I saw my first sign not at a wedding party in Cana, but in a crowded room in St. Stephen's Brewton AL. I was 28 years old and the volunteer youth minister at St. Simon's in Fort Walton Beach. I had escorted several of our teenagers to an event called Happening.
Rather than drop off the teenagers at the door and go home, I volunteered to stay through the weekend with them. I sat on the floor with the youth; I slept on the floor of a converted nursery room with them; I listened to talks about Jesus given to teenagers BY teenagers; I sang the songs they sang; I received remarkable love notes from friends and strangers like they did. And like many of th
e teens around me, I met Jesus.
I had met Jesus before that weekend, but until that weekend, I am not sure I had ever seen him so clearly and fully as I did among those young people. For me, it was a time when water was turned into wine. It was like that moment in the Wizard of OZ when the black and white world of Kansas gave way to the technicolored world of OZ. It was a time when "the world is charged with the grandeur of God." I was filled up with joy and hope until I could drink no more. It was a sign.
Twenty seven years later, I am sharing that story for a couple of reasons. First, we are resurrecting Happening in our diocese. From what I hear, it needed to die. Now, I am asking that we join together and try our best to give birth to it once more. It means enough to me, that I am serving on staff for the entire weekend. Please pray; sitting on a floor at 55 years old is not the same as when I was 28.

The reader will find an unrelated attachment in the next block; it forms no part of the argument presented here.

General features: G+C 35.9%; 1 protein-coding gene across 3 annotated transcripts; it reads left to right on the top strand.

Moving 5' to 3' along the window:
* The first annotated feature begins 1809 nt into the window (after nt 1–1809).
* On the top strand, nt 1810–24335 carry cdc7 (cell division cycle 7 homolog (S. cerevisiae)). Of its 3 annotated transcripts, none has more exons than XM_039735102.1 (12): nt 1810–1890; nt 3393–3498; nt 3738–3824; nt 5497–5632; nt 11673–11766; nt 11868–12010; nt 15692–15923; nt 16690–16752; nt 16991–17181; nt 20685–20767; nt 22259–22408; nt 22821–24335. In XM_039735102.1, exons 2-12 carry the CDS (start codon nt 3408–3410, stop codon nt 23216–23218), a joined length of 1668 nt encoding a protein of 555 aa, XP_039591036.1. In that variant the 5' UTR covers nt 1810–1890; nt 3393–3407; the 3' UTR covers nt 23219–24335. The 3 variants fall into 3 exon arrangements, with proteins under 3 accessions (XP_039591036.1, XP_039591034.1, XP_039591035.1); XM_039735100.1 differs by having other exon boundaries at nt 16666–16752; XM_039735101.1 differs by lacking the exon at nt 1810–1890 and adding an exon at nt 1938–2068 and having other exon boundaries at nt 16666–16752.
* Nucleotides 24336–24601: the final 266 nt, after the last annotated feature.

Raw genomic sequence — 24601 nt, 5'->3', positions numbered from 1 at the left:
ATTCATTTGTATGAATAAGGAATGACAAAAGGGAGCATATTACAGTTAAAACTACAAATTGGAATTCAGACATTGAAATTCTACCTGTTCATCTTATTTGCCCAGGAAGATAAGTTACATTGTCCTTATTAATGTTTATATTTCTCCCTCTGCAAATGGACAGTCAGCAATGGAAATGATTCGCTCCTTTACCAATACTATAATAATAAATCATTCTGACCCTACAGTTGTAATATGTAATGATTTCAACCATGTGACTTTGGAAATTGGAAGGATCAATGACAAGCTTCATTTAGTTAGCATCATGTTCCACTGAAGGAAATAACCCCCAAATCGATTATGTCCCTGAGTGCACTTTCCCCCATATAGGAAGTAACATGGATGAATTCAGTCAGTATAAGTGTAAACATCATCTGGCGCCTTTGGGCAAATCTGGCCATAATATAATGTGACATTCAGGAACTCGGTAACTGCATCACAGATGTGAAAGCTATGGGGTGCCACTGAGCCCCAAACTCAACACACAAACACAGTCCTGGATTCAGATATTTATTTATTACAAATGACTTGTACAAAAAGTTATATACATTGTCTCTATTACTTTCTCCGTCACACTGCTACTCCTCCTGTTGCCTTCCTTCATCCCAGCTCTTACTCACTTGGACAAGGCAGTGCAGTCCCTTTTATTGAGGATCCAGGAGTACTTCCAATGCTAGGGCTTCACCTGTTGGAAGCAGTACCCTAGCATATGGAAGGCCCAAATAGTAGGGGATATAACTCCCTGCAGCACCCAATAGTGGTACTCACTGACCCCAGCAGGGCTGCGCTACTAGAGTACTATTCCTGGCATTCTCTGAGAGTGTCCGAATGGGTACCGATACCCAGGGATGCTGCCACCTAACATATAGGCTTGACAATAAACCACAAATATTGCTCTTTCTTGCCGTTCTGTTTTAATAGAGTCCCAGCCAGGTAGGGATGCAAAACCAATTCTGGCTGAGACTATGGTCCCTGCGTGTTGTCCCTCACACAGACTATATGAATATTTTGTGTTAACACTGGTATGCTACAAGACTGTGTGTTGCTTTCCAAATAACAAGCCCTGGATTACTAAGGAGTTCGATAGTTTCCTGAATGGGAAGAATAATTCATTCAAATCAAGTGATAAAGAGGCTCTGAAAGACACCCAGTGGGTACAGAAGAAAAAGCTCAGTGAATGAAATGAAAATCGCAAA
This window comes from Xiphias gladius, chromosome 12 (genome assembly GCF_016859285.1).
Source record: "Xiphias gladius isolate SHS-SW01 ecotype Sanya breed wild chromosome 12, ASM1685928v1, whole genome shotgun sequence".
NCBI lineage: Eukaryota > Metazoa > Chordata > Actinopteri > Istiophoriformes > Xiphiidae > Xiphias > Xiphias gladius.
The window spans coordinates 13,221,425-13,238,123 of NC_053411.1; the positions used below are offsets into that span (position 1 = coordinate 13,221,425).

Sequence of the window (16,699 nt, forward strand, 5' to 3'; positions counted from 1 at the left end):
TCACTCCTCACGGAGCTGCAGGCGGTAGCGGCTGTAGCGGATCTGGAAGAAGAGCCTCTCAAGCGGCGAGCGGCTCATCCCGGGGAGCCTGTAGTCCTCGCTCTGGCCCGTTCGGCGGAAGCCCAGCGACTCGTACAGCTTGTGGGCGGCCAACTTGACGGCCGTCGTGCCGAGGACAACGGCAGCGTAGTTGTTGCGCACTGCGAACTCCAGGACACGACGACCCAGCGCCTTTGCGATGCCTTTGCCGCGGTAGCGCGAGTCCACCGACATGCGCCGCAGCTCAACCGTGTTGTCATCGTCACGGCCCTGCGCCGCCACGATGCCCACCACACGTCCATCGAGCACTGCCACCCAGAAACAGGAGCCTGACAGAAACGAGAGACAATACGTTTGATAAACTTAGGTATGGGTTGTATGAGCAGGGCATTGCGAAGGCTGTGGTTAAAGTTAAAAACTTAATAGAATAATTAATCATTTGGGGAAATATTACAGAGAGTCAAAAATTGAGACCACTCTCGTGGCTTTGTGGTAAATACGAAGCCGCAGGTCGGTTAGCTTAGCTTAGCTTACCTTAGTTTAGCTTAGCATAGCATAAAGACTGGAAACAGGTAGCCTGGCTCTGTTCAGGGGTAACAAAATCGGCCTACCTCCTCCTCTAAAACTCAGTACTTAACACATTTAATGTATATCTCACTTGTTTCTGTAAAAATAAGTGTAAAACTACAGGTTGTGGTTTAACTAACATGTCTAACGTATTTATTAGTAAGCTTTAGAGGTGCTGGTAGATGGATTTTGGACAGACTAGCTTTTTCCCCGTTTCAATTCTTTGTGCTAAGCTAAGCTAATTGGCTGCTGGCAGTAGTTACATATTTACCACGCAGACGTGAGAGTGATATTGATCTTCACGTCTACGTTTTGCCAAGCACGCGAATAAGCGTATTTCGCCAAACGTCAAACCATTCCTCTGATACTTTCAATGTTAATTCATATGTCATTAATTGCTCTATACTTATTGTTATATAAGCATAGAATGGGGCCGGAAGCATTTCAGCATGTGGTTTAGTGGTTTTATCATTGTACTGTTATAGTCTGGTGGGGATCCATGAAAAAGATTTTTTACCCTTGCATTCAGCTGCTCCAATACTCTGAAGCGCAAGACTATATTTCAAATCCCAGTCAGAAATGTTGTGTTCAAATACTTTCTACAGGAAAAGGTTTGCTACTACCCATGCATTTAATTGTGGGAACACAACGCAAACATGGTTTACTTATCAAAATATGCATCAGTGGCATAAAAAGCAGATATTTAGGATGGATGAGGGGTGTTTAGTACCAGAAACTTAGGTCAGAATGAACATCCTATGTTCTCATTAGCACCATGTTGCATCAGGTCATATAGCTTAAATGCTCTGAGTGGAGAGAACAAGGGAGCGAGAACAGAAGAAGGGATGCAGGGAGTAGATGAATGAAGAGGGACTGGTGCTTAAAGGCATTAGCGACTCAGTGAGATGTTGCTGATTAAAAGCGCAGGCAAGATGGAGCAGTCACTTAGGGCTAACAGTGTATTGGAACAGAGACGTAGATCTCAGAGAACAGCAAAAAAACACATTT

One of the miracles of Happening is that teenagers who live in the Episcopal room in God's mansion discover that there are many others just like them. Friends are made; community is formed. They are taught and led by other teenagers. Happening can be one of the safest places in the world for our young people to talk about their faith in God. I am committed to that. Plus, it is a lot of fun. For more information,
, and here is a fine
Secondly, I share this story with you at the beginning of a new year. As we gaze once more into the unknown of 2016, I invite you to think back over your life to your "first sign." When did water turn to wine? When was your life running out, and someone gave you a sip of hope? When were you empty, and someone offered you a taste of joy? When were you sure that life was over, and someone surprised you with a glimpse of new life? Return to that place again in your memory, let it come alive again, and know this. The God who once met you in that first sign, can always be trusted to meet you again in a new sign. Happy New Year.
WORD FROM ENGLAND
As I write this edition of "Views" I have just learned of the statement from the meeting of the Primates about the continuing relationship between the Anglican Communion and The Episcopal Church. You can read the document
to read some of our Presiding Bishop's comments during the meeting to the Primates. Finally,
is a statement just released to us by our Presiding Bishop.
Like Presiding Bishop Curry, I remain committed to the mission of the church as outlined in our Book of Common Prayer. "The mission of the Church is to restore all people to unity with God and each other in Christ." Unity is our hope. So too is this promise, "to strive for justice and peace among all people, and respect the dignity of every human being."
As I read the news from England, I recalled a sermon by The Reverend Matt Currin that someone sent me last summer. I pass it on to you here.
From beyond the grave, his words ring true. Amen.